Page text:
12. Mr. Sen - learned Counsel for the appellant did not pursue the same line of argument as in the Court below. We should add that we consider that Mr. Sen was right in not attempting to support the argument which was rejected by the learned Judges of the High Court. Though tax laws occasionally make provision for the assessing-authority to proceed against a particular unit of assessment on one or more alternative bases, it would require very explicit and unambiguous language to permit an assessing-authority to choose one of two units for assessment, particularly in the context of there being no provision for the inter se adjustment of the rights and liabilities in the event of one unit benefiting at the expense of the other by reason of the exercise of the option and when admittedly the unit does not receive the income as agent for the other unit. Besides, if the company had been first assessed to tax - because let us say its return had been filed earlier, or the enquiry as regards the correctness of the return was completed earlier, there is no provision in the Ordinance or in the Rules for excluding the sum in the personal assessment of the managing agent, so that it could not be urged that the assessing-authority had nay option in the matter - to tax either the company or the managing-agent. If the managing-agent is ex concessis liable to have his remuneration included in his assessment for the tax, unless the income or the business is not within the Ordinance, it would be most anomalous to suggest that in order that the benefit of proviso (b) should be available to a company, the assessment of the managing-agent should have been completed first - a matter not always within the control of a company. We do not think it necessary to dilate further on this construction since Mr. Sen did not commend it for our acceptance.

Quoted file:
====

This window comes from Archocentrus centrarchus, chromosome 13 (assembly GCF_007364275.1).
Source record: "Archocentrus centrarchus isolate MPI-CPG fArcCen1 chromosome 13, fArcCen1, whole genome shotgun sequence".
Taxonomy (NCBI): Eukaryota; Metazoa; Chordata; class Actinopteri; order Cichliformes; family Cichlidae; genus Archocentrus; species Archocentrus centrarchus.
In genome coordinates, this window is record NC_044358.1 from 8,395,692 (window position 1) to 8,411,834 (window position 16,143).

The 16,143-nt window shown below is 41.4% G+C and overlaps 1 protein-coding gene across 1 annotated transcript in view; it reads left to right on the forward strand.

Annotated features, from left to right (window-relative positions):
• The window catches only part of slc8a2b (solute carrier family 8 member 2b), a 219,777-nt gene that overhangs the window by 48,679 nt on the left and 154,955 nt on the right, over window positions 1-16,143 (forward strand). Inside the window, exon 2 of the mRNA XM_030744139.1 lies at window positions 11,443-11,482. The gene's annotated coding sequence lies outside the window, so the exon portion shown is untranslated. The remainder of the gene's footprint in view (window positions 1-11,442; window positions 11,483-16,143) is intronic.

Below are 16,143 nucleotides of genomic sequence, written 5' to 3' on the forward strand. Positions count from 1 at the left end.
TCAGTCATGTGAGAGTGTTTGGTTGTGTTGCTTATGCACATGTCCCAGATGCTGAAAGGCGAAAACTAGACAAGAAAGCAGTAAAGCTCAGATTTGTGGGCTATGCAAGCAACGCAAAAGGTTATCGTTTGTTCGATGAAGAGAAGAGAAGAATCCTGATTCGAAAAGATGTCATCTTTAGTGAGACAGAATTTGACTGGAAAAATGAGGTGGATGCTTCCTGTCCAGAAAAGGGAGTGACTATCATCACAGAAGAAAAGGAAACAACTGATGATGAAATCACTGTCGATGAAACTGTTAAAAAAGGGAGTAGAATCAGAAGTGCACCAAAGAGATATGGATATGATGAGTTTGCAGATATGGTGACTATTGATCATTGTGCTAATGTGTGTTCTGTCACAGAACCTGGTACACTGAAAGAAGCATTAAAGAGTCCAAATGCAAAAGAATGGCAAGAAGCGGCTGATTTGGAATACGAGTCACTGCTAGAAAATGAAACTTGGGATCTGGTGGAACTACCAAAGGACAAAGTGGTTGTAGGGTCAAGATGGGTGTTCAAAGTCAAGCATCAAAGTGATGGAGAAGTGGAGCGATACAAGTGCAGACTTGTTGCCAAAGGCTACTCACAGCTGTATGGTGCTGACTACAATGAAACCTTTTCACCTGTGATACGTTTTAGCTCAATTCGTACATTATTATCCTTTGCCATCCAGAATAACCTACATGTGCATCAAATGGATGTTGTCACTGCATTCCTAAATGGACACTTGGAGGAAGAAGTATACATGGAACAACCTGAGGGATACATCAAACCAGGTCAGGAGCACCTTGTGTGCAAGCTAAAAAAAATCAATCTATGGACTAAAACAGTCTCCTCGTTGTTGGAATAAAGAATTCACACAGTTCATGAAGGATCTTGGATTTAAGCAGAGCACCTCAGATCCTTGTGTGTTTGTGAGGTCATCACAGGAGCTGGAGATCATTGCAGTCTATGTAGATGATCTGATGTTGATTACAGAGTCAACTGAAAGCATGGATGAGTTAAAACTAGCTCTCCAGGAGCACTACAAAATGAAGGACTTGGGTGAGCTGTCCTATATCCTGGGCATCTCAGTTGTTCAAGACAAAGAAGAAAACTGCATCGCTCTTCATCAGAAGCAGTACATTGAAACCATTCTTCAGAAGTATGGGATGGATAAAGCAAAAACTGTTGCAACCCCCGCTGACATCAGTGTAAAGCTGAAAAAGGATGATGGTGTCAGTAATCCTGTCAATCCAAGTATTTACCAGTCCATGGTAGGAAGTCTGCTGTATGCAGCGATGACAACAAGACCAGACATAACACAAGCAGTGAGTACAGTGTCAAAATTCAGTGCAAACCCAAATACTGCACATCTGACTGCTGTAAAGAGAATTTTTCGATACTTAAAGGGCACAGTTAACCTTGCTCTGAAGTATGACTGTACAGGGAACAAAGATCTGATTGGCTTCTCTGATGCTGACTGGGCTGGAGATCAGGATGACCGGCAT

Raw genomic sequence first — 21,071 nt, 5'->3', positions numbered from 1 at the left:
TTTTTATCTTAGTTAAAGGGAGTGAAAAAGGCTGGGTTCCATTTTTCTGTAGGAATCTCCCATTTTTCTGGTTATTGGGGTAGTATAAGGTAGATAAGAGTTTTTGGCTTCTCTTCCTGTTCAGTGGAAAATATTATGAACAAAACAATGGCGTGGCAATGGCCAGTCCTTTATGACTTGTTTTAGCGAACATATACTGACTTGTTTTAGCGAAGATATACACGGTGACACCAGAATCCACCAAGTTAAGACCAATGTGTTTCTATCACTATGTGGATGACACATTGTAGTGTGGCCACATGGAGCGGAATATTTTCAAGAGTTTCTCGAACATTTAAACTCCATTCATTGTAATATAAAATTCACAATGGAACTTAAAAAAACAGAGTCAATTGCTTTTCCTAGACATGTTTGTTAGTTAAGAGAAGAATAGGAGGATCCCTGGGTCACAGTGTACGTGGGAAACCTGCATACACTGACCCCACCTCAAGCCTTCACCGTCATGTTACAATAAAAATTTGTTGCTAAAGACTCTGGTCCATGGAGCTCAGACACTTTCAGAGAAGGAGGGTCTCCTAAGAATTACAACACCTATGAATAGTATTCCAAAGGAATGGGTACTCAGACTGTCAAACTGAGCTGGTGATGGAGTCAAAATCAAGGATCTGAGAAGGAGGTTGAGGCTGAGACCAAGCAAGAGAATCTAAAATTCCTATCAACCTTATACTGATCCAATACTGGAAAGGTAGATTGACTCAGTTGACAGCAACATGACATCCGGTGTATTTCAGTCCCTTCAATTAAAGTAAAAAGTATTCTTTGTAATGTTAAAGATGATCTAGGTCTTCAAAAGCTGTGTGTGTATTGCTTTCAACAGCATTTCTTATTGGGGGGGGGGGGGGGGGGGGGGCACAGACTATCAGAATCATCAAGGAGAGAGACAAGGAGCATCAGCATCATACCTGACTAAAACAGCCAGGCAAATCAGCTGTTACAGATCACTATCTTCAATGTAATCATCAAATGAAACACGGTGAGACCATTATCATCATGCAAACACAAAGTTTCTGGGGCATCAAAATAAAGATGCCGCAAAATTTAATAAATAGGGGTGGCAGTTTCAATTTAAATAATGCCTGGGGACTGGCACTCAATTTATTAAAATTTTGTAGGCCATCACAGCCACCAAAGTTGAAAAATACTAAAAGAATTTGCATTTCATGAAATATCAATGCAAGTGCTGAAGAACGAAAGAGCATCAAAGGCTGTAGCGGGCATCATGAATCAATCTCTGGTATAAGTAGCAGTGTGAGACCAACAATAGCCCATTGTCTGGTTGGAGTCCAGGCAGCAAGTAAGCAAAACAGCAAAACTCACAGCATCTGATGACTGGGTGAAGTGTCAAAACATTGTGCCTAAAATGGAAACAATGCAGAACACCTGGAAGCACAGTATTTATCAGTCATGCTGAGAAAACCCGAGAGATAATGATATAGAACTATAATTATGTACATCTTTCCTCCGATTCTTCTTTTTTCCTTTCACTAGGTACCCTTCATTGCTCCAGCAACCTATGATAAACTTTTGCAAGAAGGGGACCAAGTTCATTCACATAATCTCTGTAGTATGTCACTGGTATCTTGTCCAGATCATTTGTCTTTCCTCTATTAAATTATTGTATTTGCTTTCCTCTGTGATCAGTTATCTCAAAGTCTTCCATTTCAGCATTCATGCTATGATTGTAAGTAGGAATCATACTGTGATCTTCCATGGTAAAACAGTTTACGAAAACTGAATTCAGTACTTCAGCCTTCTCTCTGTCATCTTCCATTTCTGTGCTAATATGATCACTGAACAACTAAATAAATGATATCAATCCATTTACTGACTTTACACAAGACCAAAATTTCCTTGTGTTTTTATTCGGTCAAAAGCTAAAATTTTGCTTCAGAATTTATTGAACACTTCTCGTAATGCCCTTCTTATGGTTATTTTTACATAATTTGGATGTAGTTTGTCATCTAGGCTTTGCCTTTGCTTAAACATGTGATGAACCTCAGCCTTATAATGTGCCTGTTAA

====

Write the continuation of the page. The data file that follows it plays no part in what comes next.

13. His submission, on the other hand, was that this was a special provision designed to meet the cases of companies in which the directors had a controlling interest. In such cases it was these directors who had to submit and submitted the return on behalf of the company and who, of course, had to submit their own returns in their individual capacity as persons in receipt of taxable profits. In these circumstances he urged that the proviso should be read as conferring an option upon the directors either to include their remuneration in their own returns, get them taxed and pay the tax themselves or to include it in the company's return and have the amount taxed in the company's assessment. His further submission was that having regard to the manner in which the proviso was worded, where the managing-agent failed to include his remuneration in his own return and have it assessed as part of his profits, the effect was the same as if he had opted to have the sum taxed in the company's assessment. The option, it was urged, was that of the managing-agent who controlled the affairs of a company and thereafter in effect represented it and who in one capacity acted for himself and in another acted for the company. In effect the submission of learned Counsel was that the provision was designed to obviate double taxation of the same income and for this purpose vested the controlling-Director with a discretion to render the company immune from tax where the sum was included in his own return and was assessed in his hands.